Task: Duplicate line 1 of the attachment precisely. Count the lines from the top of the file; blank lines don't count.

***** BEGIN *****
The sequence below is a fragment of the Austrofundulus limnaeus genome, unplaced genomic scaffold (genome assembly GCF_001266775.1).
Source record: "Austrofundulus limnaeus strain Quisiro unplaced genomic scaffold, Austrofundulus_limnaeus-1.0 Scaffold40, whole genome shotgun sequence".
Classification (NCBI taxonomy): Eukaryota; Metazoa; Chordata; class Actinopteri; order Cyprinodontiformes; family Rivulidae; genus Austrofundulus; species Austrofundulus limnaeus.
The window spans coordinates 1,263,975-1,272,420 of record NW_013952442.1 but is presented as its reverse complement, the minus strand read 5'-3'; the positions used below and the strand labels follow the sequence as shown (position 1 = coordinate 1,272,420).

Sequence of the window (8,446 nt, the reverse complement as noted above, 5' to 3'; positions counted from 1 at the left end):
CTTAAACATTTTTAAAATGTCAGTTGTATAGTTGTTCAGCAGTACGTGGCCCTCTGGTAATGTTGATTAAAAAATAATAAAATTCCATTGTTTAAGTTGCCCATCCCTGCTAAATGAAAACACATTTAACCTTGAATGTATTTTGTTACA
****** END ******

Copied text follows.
The sequence below is a fragment of the Austrofundulus limnaeus genome, unplaced genomic scaffold (genome assembly GCF_001266775.1).